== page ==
Mars a 'dead' planet? Its water history may suggest otherwise.

Carbon and water isotopes found in carbon dioxide from the atmosphere of Mars tell scientists that the red planet may not be dead after all.

The Phoenix Mars Lander took this photo of the surface of Mars in 2008.

If new results from the now defunct Mars Phoenix mission are any indication, the planet is not dead yet.

Data from the Mars Phoenix lander indicate that liquid water has been weathering the planet's surface throughout its history, even into recent geological times. The data also suggest that geologically recent volcanic eruptions have replenished the planet's carbon-dioxide atmosphere in what could be an ongoing activity.

The evidence comes in the form of intricate measurements the lander took of the planet's atmosphere – specifically, the relative abundance of different forms of carbon and oxygen in atmospheric CO2.

The results add to an emerging, large-scale picture of Mars as a more dynamic planet than previously thought, according to Paul Niles, a researcher at NASA's Johnson Space Center in Houston. Dr. Niles led the team reporting its results in this week's issue of the journal Science.

The atmospheric measurements represent "a critical piece of data that people have been waiting for," he says, adding that the data also "reveal some new things about the puzzle" that Mars presents.

Mars Phoenix's hints of dynamic interplays involving water, surface rocks, and the atmosphere over time contrast sharply with the once-prevailing view that the red planet was a dead planet. Mars started out with a large, thick carbon-dioxide atmosphere after its birth some 4.6 billion years ago. The planet's weak gravity and lack of a magnetic field allowed much of that initial atmosphere to escape into space, however, leaving only a dwindling remnant behind.

The other possibility, Niles says, is that while Mars lost a fair portion of that initial atmosphere to space, carbon also was captured to form carbon-bearing minerals on the planet's surface – a process that requires the presence of liquid water. Over time, CO2 emitted through periodic volcanism offset to some degree the CO2 lost through these other processes.

"It seems like that second possibility is really what's going on," he says.

The picture came together as the team analyzed the relative abundance of two isotopes of carbon and two of oxygen in the Martian atmosphere. They compared them with carbon and oxygen isotopes locked up in carbon and oxygen found in Martian meteorites found on Earth. The meteorites – cosmic time capsules bearing evidence of the conditions on Mars at the time they formed – ranged in age from about 4.3 billion years old to 150 million years old.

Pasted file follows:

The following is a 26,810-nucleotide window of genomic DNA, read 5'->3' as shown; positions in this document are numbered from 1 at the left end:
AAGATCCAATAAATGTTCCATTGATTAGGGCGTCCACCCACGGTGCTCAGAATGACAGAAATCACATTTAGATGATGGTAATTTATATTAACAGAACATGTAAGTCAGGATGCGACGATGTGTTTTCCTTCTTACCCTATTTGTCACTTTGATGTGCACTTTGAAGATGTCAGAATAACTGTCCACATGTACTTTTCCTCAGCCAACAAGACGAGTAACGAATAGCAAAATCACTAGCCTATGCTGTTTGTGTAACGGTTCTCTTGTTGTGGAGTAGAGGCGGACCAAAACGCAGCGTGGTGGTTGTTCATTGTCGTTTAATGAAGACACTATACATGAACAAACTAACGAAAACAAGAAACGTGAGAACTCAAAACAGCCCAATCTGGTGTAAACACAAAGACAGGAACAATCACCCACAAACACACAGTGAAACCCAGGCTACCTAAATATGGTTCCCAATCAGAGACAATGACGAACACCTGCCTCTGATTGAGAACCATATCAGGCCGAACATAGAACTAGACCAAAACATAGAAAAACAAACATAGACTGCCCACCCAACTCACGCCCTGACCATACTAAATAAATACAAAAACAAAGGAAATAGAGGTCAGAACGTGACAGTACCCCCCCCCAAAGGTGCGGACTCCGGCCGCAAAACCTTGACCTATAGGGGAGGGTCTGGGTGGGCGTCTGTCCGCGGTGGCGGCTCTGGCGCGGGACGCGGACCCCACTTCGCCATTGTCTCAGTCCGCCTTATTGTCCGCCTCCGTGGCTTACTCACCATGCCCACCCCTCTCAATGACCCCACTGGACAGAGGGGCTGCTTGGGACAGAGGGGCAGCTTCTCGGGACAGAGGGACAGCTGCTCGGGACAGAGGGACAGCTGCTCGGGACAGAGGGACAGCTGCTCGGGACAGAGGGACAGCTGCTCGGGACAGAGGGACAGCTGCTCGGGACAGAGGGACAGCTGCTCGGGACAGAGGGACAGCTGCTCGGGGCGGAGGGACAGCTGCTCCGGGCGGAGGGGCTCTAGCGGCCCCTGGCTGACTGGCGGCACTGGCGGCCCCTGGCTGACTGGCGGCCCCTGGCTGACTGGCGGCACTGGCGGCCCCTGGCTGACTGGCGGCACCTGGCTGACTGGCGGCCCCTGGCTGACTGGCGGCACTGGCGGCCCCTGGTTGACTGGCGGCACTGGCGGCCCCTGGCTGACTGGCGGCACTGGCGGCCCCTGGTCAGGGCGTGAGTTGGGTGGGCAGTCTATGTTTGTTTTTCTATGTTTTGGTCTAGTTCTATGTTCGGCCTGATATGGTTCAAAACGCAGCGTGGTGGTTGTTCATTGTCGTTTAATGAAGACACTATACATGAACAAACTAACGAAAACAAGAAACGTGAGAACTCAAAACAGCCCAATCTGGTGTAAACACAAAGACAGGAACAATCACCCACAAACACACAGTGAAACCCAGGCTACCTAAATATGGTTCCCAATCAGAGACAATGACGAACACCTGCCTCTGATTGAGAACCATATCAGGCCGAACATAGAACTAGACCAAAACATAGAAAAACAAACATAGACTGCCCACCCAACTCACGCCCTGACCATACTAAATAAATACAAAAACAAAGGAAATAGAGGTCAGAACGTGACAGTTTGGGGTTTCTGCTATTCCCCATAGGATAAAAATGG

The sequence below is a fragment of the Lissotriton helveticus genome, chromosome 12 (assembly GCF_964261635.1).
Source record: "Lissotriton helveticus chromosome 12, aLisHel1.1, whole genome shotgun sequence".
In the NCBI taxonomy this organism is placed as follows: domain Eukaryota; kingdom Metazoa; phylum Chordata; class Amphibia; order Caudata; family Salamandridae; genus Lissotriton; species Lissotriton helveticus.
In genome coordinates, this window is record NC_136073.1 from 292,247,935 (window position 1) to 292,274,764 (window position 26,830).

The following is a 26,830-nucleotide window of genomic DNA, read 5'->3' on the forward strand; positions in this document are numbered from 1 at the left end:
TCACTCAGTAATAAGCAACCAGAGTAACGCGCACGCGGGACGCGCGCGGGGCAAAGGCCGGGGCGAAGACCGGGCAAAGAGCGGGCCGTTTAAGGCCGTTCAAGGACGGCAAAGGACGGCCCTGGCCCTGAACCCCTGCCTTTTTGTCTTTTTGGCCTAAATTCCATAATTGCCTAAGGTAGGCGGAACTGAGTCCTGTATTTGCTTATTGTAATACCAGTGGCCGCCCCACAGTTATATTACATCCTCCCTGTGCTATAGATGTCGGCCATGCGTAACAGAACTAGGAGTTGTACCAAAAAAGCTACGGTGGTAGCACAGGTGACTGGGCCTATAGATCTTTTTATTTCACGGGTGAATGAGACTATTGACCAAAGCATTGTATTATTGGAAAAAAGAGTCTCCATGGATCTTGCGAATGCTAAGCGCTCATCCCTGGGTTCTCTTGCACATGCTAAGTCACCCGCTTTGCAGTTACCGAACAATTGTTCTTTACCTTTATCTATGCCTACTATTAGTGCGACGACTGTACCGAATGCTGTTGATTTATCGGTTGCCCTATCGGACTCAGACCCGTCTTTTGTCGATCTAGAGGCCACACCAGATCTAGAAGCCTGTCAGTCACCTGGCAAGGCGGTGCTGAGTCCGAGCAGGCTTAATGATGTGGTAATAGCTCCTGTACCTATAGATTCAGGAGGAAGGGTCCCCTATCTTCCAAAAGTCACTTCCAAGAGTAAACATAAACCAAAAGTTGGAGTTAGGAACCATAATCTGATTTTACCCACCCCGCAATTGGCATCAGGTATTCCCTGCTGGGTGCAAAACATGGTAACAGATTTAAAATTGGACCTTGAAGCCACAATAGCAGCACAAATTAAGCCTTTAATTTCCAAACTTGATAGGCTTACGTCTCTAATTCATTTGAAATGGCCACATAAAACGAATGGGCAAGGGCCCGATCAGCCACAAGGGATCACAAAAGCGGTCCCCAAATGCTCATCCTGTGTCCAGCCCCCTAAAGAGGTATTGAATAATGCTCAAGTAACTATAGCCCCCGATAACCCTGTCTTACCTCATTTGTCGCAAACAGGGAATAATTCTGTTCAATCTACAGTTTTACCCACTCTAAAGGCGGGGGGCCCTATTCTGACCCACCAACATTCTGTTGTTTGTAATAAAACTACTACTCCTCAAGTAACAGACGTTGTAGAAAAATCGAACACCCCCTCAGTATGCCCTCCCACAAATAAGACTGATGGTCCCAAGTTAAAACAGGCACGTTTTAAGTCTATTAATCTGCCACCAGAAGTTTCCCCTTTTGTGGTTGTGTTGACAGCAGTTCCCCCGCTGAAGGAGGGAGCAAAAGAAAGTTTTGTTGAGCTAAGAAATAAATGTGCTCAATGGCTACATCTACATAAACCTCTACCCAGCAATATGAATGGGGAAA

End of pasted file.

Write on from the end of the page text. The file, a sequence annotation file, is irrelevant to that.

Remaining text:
Indeed, carbon-isotope measurements from the earliest meteorite sample testified to a thicker atmosphere at the time – one much richer in the lighter of the two isotopes of carbon the team examined. That lighter form eventually would rise to the top of the atmosphere to become lost in space.

And while Mars' atmosphere has thinned, the carbon-isotope signature in the 150-million-year-old meteorite perfectly matched that from atmospheric samples Mars Phoenix measured in 2008.

Moreover, the carbon signature, Niles says, "is more similar to what you'd see coming out of volcanoes."

If the atmosphere had been constantly stripped over time, with no replenishment, "the remnant carbon would have a much different isotopic signature than the one we measured," he adds.

Once the team saw the volcanic signature in carbon, it turned its attention to oxygen, a vital component of water. In this case, the ratio of light to heavy oxygen isotopes the team found in Mars' atmospheric CO2 failed to match the signature carried by oxygen in volcanic CO2. Instead, the signature closely matched that of oxygen in CO2 that has been cycled through liquid water.

Indeed, the presence of that oxygen signature in the atmosphere and in the 150-million-year-old meteorite shows "that we're forming carbonates on Mars even under the kind of conditions we see on the surface" today.

A similar signature appears in the oldest meteorite as well, implying that the formation of carbonates on Mars could have been largely a cold-water activity, as opposed to requiring water heated by hydrothermal activity.

The Mars Phoenix results join other evidence that the planet is not yet geologically comatose.

Recent observations from spacecraft orbiting Mars have uncovered evidence of 100-million-year-old lava flows on the surface – just yesterday in a 4.6 billion-year history. In addition, the orbiters have detected evidence of fresh flows – appearing during the course of the orbiters' missions – that carve gullies down the sides of Martian craters. One explanation for the flows holds that water ice just below the surface melted suddenly at a weak spot in the crater walls, burst out, and flowed down the slope before it quickly evaporated.

All in all, if the Mars Phoenix results hold up, they will add to a growing body of evidence that planetary scientists are no longer looking at their fathers' Mars.

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